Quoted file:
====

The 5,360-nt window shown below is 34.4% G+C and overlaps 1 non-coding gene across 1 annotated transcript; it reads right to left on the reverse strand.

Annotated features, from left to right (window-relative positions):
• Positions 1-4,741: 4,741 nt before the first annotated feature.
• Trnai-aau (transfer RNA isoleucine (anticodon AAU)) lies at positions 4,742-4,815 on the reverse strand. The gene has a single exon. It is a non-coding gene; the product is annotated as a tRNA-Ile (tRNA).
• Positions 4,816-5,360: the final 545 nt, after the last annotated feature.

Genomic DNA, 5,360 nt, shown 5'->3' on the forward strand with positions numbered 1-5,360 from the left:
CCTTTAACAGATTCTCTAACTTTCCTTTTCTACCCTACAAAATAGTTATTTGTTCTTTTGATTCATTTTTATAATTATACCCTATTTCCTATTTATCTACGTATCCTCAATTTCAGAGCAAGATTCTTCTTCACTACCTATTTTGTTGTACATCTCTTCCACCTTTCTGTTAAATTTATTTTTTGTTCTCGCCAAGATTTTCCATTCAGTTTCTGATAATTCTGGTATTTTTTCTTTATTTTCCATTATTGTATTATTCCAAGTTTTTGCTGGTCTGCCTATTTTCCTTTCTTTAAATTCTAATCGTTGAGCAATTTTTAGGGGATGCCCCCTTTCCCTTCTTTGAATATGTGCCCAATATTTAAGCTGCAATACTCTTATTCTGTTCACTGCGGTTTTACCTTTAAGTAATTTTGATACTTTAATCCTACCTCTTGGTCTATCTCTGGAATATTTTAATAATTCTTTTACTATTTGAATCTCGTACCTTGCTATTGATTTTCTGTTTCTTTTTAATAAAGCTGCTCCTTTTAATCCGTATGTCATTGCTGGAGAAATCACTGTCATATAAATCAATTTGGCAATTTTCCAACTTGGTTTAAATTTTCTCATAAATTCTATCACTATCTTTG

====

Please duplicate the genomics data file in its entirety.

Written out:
The 5,360-nt window shown below is 34.4% G+C and overlaps 1 non-coding gene across 1 annotated transcript; it reads right to left on the reverse strand.

Annotated features, from left to right (window-relative positions):
• Positions 1-4,741: 4,741 nt before the first annotated feature.
• Trnai-aau (transfer RNA isoleucine (anticodon AAU)) lies at positions 4,742-4,815 on the reverse strand. The gene has a single exon. It is a non-coding gene; the product is annotated as a tRNA-Ile (tRNA).
• Positions 4,816-5,360: the final 545 nt, after the last annotated feature.

Genomic DNA, 5,360 nt, shown 5'->3' on the forward strand with positions numbered 1-5,360 from the left:
CCTTTAACAGATTCTCTAACTTTCCTTTTCTACCCTACAAAATAGTTATTTGTTCTTTTGATTCATTTTTATAATTATACCCTATTTCCTATTTATCTACGTATCCTCAATTTCAGAGCAAGATTCTTCTTCACTACCTATTTTGTTGTACATCTCTTCCACCTTTCTGTTAAATTTATTTTTTGTTCTCGCCAAGATTTTCCATTCAGTTTCTGATAATTCTGGTATTTTTTCTTTATTTTCCATTATTGTATTATTCCAAGTTTTTGCTGGTCTGCCTATTTTCCTTTCTTTAAATTCTAATCGTTGAGCAATTTTTAGGGGATGCCCCCTTTCCCTTCTTTGAATATGTGCCCAATATTTAAGCTGCAATACTCTTATTCTGTTCACTGCGGTTTTACCTTTAAGTAATTTTGATACTTTAATCCTACCTCTTGGTCTATCTCTGGAATATTTTAATAATTCTTTTACTATTTGAATCTCGTACCTTGCTATTGATTTTCTGTTTCTTTTTAATAAAGCTGCTCCTTTTAATCCGTATGTCATTGCTGGAGAAATCACTGTCATATAAATCAATTTGGCAATTTTCCAACTTGGTTTAAATTTTCTCATAAATTCTATCACTATCTTTG